While locally produced QazVac is a cheaper option for Kazakhstan, the government does not plan to stop vaccination with other vaccines as well.

“Due to the fact that QazVac requires special production conditions, we receive only 50,000 doses per month, and we need to vaccinate our citizens in large volumes faster. If we receive 50,000 doses, then it will take longer time until the plant is launched. We cannot stand still and our task is to launch the vaccination campaign as quickly as possible. Time is critical to us,” explained Kazakh Minister of Healthcare Alexey Tsoy at a press briefing on May 27.

Regarding the transition to post-pandemic life, the Minister of Healthcare announced that the mask regime will be lifted in Kazakhstan when at least 60 percent of the population is vaccinated across the country. “We have 2 million people vaccinated now. That is almost every 10th person. And the number of vaccinated people is growing daily. We say that when residents are vaccinated with the first component, the immunity from the virus increases by 80 percent,” said Tsoy.

Overall, there have been 381,907 registered cases of coronavirus infection since the first case was reported in Kazakhstan on March 13, 2020. The country is currently classified in the yellow zone concerning the epidemiological situation.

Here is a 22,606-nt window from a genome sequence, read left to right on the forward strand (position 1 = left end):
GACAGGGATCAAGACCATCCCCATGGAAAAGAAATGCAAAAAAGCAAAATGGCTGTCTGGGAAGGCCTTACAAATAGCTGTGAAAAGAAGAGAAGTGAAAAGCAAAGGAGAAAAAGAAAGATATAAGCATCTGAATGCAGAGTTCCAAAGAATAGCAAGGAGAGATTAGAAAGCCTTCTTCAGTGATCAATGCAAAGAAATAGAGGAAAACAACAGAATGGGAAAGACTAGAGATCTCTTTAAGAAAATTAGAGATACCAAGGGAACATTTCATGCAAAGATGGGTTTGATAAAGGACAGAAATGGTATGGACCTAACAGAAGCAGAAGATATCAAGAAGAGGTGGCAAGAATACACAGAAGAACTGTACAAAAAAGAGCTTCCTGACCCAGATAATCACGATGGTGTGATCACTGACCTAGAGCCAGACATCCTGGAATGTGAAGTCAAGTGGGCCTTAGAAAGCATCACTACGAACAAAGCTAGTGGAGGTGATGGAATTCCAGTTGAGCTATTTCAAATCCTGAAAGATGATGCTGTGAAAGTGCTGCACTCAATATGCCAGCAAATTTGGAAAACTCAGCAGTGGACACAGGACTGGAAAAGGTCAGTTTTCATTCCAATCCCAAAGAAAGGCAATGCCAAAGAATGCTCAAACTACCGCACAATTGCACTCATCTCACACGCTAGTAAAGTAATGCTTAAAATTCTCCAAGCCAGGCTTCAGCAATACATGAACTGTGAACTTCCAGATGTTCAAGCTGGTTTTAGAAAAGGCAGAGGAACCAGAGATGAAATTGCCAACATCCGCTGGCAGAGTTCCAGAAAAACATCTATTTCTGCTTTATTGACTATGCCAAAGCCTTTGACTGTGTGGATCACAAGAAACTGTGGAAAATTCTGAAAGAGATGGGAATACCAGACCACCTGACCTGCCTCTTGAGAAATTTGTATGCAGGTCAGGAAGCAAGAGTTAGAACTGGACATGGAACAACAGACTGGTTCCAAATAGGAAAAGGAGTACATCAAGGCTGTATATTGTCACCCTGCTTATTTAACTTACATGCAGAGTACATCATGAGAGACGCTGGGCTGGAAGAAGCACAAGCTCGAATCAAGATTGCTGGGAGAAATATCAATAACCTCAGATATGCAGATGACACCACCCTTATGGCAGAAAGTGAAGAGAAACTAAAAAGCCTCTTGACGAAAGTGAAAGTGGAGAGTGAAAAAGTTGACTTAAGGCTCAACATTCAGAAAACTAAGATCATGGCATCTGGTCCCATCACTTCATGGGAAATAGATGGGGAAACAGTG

Four regions of Kazakhstan are in the red zone, including the Nur-Sultan, Almaty, Akmola and Karaganda regions.

West Kazakhstan, Atyrau, Kostanay, Pavlodar and North Kazakhstan regions are in the yellow zone.

Shymkent, Aktobe, Almaty, East Kazakhstan, Zhambyl, Kyzylorda, Mangistau and Turkestan regions are in the green zone.

While the epidemiological situation remains unstable in Nur-Sultan, there has been a dynamic decrease in the spread of the coronavirus in Almaty over the past week. The improvement of the situation in Almaty could be explained by the preventative measures taken by the city administration and by the growing portion of the immune population.

“There has been a development of 20-25 percent of the immune layer among the population, 15 percent of which is formed due to immunization, 5 percent – due to those who contracted the virus this year and 5 percent – due to those who became ill at the end of last year,” explained city’s chief sanitary doctor Zhandarbek Bekshin.